How much is your house worth? It’s a simple enough question, but there’s more than one answer – especially as far as your insurer is concerned. 

When you get a home insurance quote, most providers will ask for an estimated rebuild cost. This guide will walk you through everything you need to know – what the rebuild cost is, how and why it differs from the market value, and why it’s so important to get it right.

We’ve broken it down into four sections:

  • What is rebuild value?
  • When might the rebuild value be more than the market value? 
  • Why is rebuild value important? 
  • How should you calculate rebuild value? 

What is rebuild value?

It’s an extreme scenario, but imagine your home was completely destroyed in a fire or flood. The rebuild value (or reinstatement value) is the amount it would cost to rebuild the property from the ground up – every last brick. 

Rebuild value includes:

  • The costs of demolishing and clearing away what’s left of the original property
  • Fees for professionals, such as architects and surveyors
  • The cost of the materials and labour needed to rebuild the property to the same standard as the original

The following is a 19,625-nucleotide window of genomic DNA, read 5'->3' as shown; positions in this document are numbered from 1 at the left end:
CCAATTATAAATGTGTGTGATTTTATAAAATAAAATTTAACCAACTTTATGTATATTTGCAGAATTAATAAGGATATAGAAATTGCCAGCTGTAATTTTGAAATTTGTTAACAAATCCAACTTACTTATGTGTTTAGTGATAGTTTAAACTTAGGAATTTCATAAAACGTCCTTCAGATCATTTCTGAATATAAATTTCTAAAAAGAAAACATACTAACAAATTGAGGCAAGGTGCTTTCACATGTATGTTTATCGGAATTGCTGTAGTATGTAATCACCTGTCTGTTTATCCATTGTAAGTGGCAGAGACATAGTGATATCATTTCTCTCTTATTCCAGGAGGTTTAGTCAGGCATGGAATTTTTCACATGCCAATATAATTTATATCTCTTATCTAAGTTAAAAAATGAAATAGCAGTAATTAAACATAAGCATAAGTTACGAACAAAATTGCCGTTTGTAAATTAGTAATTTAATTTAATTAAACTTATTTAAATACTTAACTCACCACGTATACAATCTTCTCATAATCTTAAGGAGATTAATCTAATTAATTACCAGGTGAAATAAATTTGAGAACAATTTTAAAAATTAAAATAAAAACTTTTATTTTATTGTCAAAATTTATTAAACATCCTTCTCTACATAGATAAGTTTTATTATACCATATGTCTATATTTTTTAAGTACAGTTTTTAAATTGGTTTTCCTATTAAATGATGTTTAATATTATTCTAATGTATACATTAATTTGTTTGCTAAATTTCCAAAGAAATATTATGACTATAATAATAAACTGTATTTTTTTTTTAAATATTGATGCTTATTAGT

Why does rebuild value matter? For insurance purposes, it’s important that the rebuild cost you submit before receiving a quote is accurate. If you overestimate it, you’ll pay a higher premium than you need. If you underestimate, you’ll need to pay the shortfall in the event of a claim. 

Crucially, rebuild costs are not the same as your property’s market value: the amount the house would sell for on the current market. Usually, the market value is the higher of the two because it includes the land your property sits on, the value of which can vary wildly according to location. Factors such as market supply and demand and school catchment areas will impact market value, but won’t affect the cost of rebuilding. 

In 2018 Direct Line analysed property prices for three-bedroom homes across twelve major UK cities and found that, at £277,608, the average house price was 59% higher than the projected rebuild cost of a similar property (£164,000). 

When might the rebuild value be more than the market value? 

There are plenty of cases where the rebuild cost is higher than the market value. A centuries-old thatched cottage will obviously cost more to reinstate than a modern brick-built home, both in terms of materials and labour. 

It takes just minutes to enter your property’s details into a site that calculates estimated rebuild value. The Building Cost Information Service (BCIS), part of the Royal Institution of Chartered Surveyors (RICS), offers a free, simple tool that does just that. But it’s clear about its limitations: the figures given ‘Are based on specific examples of different house and flat types of average quality, built using standard construction methods.’ In other words, if your home is of a higher-than-average quality, or built using anything other than standard construction materials or methods, the rebuild cost could be a lot higher.